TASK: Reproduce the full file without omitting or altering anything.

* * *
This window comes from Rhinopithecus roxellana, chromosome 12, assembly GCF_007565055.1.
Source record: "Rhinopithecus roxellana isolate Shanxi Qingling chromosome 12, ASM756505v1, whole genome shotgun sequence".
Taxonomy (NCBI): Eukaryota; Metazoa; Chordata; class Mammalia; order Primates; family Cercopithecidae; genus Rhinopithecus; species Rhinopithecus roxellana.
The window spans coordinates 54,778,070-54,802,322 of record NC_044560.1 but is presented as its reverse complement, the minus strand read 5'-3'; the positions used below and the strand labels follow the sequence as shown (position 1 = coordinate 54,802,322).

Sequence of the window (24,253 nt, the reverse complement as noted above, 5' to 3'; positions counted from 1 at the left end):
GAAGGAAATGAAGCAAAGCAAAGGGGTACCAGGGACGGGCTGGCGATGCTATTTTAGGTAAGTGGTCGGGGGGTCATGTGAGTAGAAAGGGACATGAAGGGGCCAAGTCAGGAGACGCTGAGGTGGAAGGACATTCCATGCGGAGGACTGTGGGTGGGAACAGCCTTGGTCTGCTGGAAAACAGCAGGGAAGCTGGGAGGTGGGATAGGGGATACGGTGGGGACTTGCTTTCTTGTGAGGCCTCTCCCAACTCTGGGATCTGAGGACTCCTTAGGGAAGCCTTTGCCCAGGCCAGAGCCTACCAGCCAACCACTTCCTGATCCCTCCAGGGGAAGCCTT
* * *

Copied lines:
This window comes from Rhinopithecus roxellana, chromosome 12, assembly GCF_007565055.1.
Source record: "Rhinopithecus roxellana isolate Shanxi Qingling chromosome 12, ASM756505v1, whole genome shotgun sequence".
Taxonomy (NCBI): Eukaryota; Metazoa; Chordata; class Mammalia; order Primates; family Cercopithecidae; genus Rhinopithecus; species Rhinopithecus roxellana.
The window spans coordinates 54,778,070-54,802,322 of record NC_044560.1 but is presented as its reverse complement, the minus strand read 5'-3'; the positions used below and the strand labels follow the sequence as shown (position 1 = coordinate 54,802,322).

Sequence of the window (24,253 nt, the reverse complement as noted above, 5' to 3'; positions counted from 1 at the left end):
GAAGGAAATGAAGCAAAGCAAAGGGGTACCAGGGACGGGCTGGCGATGCTATTTTAGGTAAGTGGTCGGGGGGTCATGTGAGTAGAAAGGGACATGAAGGGGCCAAGTCAGGAGACGCTGAGGTGGAAGGACATTCCATGCGGAGGACTGTGGGTGGGAACAGCCTTGGTCTGCTGGAAAACAGCAGGGAAGCTGGGAGGTGGGATAGGGGATACGGTGGGGACTTGCTTTCTTGTGAGGCCTCTCCCAACTCTGGGATCTGAGGACTCCTTAGGGAAGCCTTTGCCCAGGCCAGAGCCTACCAGCCAACCACTTCCTGATCCCTCCAGGGGAAGCCTT